It drives me crazy when she chooses to not listen to the grown-ups around her and do her own thing that involves breaking set rules because she thinks she knows better.

And it’s heartbreaking to hear her cry over perceived slights from her buddies on the playground and insistence that she has no friends.

Showing her where the line is between the need to listen and do what you are told and standing up for and being free to be yourself is so hard some days.

Little by little we’re getting there though I hope…

Mommaday: Sugarplum’s wonderings and fencemendings…


I can still claim Sugarplum updates under Mommaday for  a little while longer right?

Let me first say that, while I’ve kept a running tally of Sugarplum updates for myself, I hadn’t previously shared them on the blog. So we’re going to be covering a whole series of months at a time now just to get her caught up with her fans…

Beginning with this past Fall into Winter:

The week of 11/20 also brought along with it a new baby growth spurt that has the littlest one kicking and tumbling at regular intervals throughout the day. I noticed a couple of busy times on Sunday, but when I sat down at my desk on Monday morning the fun began with little kick-fests every few hours. The week before had also brought along with it a new little surge of nausea. Not bad, but every afternoon that week I was certain to find myself reaching for a quarter Zofran again. Which after a 3 week interlude from the need for it was noticeable if not troublesome.

Dear Sugarplum is quickly becoming a daily part of our conversations with the girls. Zuzu, in true Zu-form has taken to expressing her unabashed love for the sister she cannot wait to meet. I think it might be her best attribute; this kind welcoming of littles into our lives. When she was in her 2-year-old year she took to holding my hair back as I barfed on a daily basis. And if my hair was already up, she’d stand by nibbling her gummies and offer me one when I finished up! She often showed such loving kindness. In the evenings she would chatter on about the baby Quail, sing her lullabies and cover up my belly with her blankets. When her sister came home from the hospital it brought tears to my hormonally charged eyes to see her kind, cautious cuddles of the new baby. I’ve seen very little jealousy from that child in the past 3 years, her pure acceptance, and frankly- out-right requests for more siblings is such a joy. While the origins of Sugarplum’s in-utero name is a bit of a mystery, it couldn’t have been better timed. Last night we sat on the couch reading a Little Critter’s version of “The night before Christmas” and as we reached the page where visions of Sugarplum danced in those critter’s heads, Zuzu reached out for a quick snuggle of my belly. As the spring flowers have shown their floppy heads early this year she’s tacked on Chrysanthemum as her middle name, “Just like I  have a flower name!” she clarifies with her heart-filled rationale. Each morning and night she whispers sweet nothings and greetings and wishes to this dear belly and tries in earnest to feel the responsive kicks from her not-so-little sister. The Quail seems to be going along with “the game.” She’ll grin and sign baby when I point to my belly, but I’m quite sure she thinks we’ve all gone completely mad in our having named and repeated crowings over Momma’s tum. Not to be outdone though, it’s become her quick little habit to hug and kiss my belly anytime Big Sis does.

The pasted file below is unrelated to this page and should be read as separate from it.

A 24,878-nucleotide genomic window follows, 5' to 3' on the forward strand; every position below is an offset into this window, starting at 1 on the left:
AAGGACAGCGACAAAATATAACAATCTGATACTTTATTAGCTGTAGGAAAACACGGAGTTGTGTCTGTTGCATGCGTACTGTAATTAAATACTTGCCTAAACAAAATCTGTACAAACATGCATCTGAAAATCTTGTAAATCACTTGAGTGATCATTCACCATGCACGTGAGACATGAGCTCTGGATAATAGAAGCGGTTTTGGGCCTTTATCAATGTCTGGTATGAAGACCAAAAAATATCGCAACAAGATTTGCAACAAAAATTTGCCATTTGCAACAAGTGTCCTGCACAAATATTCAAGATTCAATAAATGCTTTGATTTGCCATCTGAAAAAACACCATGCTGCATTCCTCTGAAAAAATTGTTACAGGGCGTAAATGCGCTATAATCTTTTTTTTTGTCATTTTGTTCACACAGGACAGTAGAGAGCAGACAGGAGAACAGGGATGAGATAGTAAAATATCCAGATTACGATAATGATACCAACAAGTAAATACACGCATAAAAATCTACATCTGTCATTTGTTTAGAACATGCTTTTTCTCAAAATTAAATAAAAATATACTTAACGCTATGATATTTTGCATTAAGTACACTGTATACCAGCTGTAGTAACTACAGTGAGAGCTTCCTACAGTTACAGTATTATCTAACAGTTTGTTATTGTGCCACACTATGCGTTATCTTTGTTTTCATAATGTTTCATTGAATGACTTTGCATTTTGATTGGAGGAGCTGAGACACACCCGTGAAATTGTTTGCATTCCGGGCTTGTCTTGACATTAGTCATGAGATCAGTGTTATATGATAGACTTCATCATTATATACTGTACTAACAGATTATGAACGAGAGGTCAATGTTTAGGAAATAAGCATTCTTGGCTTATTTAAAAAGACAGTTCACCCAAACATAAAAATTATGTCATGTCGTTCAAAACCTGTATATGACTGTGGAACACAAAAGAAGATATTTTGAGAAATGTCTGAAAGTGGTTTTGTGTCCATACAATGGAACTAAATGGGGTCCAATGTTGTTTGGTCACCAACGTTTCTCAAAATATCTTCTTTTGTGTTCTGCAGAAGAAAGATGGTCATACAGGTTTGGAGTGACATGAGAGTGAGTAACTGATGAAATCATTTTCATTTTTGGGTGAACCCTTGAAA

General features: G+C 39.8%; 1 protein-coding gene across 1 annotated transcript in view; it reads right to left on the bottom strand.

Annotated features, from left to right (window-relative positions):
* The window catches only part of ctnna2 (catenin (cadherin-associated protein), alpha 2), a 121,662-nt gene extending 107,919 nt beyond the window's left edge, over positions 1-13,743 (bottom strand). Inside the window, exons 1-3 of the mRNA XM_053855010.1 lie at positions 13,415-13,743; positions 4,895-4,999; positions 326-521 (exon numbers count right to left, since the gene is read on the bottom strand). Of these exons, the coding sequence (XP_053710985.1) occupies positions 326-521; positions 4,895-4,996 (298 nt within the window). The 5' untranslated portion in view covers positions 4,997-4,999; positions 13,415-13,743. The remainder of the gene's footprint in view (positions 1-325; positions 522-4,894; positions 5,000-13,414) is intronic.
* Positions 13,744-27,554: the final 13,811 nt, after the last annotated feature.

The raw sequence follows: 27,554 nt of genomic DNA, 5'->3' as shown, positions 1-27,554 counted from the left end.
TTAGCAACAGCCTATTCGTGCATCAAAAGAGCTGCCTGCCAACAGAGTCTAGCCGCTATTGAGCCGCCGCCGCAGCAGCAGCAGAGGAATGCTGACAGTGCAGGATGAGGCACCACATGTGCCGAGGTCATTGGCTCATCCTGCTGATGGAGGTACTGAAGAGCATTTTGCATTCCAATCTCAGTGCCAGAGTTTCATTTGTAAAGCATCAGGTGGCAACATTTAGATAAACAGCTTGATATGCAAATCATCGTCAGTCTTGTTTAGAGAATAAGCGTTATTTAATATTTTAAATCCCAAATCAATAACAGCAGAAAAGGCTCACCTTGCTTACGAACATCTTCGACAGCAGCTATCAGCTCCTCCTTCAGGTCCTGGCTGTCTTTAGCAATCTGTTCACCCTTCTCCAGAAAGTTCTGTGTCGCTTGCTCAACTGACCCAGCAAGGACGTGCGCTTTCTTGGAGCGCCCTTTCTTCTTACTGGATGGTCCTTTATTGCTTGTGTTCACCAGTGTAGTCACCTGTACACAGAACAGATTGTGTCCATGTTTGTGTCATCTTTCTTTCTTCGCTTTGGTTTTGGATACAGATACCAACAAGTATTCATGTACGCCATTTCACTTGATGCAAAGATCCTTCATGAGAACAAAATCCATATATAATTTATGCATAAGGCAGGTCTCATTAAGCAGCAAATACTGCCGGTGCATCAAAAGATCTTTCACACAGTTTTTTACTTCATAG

On 12/20, I sat at my desk finishing up my morning coffee when what to my wondering eye’s should appear? But a quick little jab of an elbow from my newest little dear. In all seriousness though, I grinned like a loon down at my belly as I saw the first little pokes of her limbs push up through my incapsulated abdomen. What a treat! What a gift this little plum of a girl is for all of us. The funny part for the next few days has been looking up into the hall outside my fishbowl of an office to see a passersby trying not to stare at my giggling self as I watch her roam the inside of my belly.

Another little oddity with this pregnancy is that this little one seems to be taking me full circle around to my pre-breeder days. I remember my mother telling me that her feet grew in a permanent fashion over the course of her pregnancies. At some point between the girls I noticed that my left foot became a wee bit larger than my right. Not quite a half-size up, but enough that I couldn’t count on knowing if a shoe would fit solely based on its assigned size. Well the other day the strap on my everyday shoes broke off. So at lunch time in my 23rd week I made a happy run to ROSS for a cheap replacement. I perused the row of size eights and finding none, glanced over at the eight and a halfs. There was one pair, that was not only 8 ½, but labeled as wide that looked like a suitable replacement for my everyday shoes. I pushed my left foot in and realizing it felt a little lose started to put them back on the shelf, when I stopped to make sure my known size 8 foot wouldn’t  fit the bill my jaw fell open. It fit even tighter then my left foot! I’ve a few more months to see if this is a permanent change or just temporary swelling, but I have to say it will be nice to have my feet measure the same size once again!